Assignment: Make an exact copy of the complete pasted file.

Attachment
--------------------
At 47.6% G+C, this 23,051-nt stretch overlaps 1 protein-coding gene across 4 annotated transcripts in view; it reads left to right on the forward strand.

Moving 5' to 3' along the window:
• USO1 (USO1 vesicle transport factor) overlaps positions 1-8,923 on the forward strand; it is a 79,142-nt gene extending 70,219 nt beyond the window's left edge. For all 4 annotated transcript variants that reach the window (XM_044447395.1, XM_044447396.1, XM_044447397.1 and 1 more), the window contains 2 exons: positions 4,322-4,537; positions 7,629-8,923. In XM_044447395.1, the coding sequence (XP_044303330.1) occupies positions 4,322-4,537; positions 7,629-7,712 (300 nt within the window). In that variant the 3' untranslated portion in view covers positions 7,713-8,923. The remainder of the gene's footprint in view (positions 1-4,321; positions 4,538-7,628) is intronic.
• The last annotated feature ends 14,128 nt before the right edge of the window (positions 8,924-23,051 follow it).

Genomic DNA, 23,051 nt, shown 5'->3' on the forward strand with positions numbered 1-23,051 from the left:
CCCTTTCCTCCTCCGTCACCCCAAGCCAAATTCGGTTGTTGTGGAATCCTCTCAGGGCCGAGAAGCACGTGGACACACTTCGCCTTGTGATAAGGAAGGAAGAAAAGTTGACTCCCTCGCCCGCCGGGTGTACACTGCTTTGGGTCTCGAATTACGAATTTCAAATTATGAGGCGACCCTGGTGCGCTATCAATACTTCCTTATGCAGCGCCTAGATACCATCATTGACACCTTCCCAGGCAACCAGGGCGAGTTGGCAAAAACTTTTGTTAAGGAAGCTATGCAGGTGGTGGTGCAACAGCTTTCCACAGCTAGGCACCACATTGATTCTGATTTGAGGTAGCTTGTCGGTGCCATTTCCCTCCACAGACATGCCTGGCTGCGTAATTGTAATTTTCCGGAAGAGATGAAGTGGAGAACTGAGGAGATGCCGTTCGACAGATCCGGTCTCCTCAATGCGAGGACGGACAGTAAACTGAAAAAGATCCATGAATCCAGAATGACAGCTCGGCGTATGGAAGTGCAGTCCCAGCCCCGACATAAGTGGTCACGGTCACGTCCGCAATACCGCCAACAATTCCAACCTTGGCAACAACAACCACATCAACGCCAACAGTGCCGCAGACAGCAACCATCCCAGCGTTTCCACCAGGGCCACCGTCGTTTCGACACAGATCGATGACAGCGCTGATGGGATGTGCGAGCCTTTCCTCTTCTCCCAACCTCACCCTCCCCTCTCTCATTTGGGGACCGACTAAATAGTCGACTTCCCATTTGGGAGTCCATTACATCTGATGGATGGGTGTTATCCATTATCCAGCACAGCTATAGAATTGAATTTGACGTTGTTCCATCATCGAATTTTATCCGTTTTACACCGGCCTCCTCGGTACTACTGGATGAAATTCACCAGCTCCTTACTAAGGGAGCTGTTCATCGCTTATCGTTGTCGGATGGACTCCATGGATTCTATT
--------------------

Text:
At 47.6% G+C, this 23,051-nt stretch overlaps 1 protein-coding gene across 4 annotated transcripts in view; it reads left to right on the forward strand.

Moving 5' to 3' along the window:
• USO1 (USO1 vesicle transport factor) overlaps positions 1-8,923 on the forward strand; it is a 79,142-nt gene extending 70,219 nt beyond the window's left edge. For all 4 annotated transcript variants that reach the window (XM_044447395.1, XM_044447396.1, XM_044447397.1 and 1 more), the window contains 2 exons: positions 4,322-4,537; positions 7,629-8,923. In XM_044447395.1, the coding sequence (XP_044303330.1) occupies positions 4,322-4,537; positions 7,629-7,712 (300 nt within the window). In that variant the 3' untranslated portion in view covers positions 7,713-8,923. The remainder of the gene's footprint in view (positions 1-4,321; positions 4,538-7,628) is intronic.
• The last annotated feature ends 14,128 nt before the right edge of the window (positions 8,924-23,051 follow it).

Genomic DNA, 23,051 nt, shown 5'->3' on the forward strand with positions numbered 1-23,051 from the left:
CCCTTTCCTCCTCCGTCACCCCAAGCCAAATTCGGTTGTTGTGGAATCCTCTCAGGGCCGAGAAGCACGTGGACACACTTCGCCTTGTGATAAGGAAGGAAGAAAAGTTGACTCCCTCGCCCGCCGGGTGTACACTGCTTTGGGTCTCGAATTACGAATTTCAAATTATGAGGCGACCCTGGTGCGCTATCAATACTTCCTTATGCAGCGCCTAGATACCATCATTGACACCTTCCCAGGCAACCAGGGCGAGTTGGCAAAAACTTTTGTTAAGGAAGCTATGCAGGTGGTGGTGCAACAGCTTTCCACAGCTAGGCACCACATTGATTCTGATTTGAGGTAGCTTGTCGGTGCCATTTCCCTCCACAGACATGCCTGGCTGCGTAATTGTAATTTTCCGGAAGAGATGAAGTGGAGAACTGAGGAGATGCCGTTCGACAGATCCGGTCTCCTCAATGCGAGGACGGACAGTAAACTGAAAAAGATCCATGAATCCAGAATGACAGCTCGGCGTATGGAAGTGCAGTCCCAGCCCCGACATAAGTGGTCACGGTCACGTCCGCAATACCGCCAACAATTCCAACCTTGGCAACAACAACCACATCAACGCCAACAGTGCCGCAGACAGCAACCATCCCAGCGTTTCCACCAGGGCCACCGTCGTTTCGACACAGATCGATGACAGCGCTGATGGGATGTGCGAGCCTTTCCTCTTCTCCCAACCTCACCCTCCCCTCTCTCATTTGGGGACCGACTAAATAGTCGACTTCCCATTTGGGAGTCCATTACATCTGATGGATGGGTGTTATCCATTATCCAGCACAGCTATAGAATTGAATTTGACGTTGTTCCATCATCGAATTTTATCCGTTTTACACCGGCCTCCTCGGTACTACTGGATGAAATTCACCAGCTCCTTACTAAGGGAGCTGTTCATCGCTTATCGTTGTCGGATGGACTCCATGGATTCTATT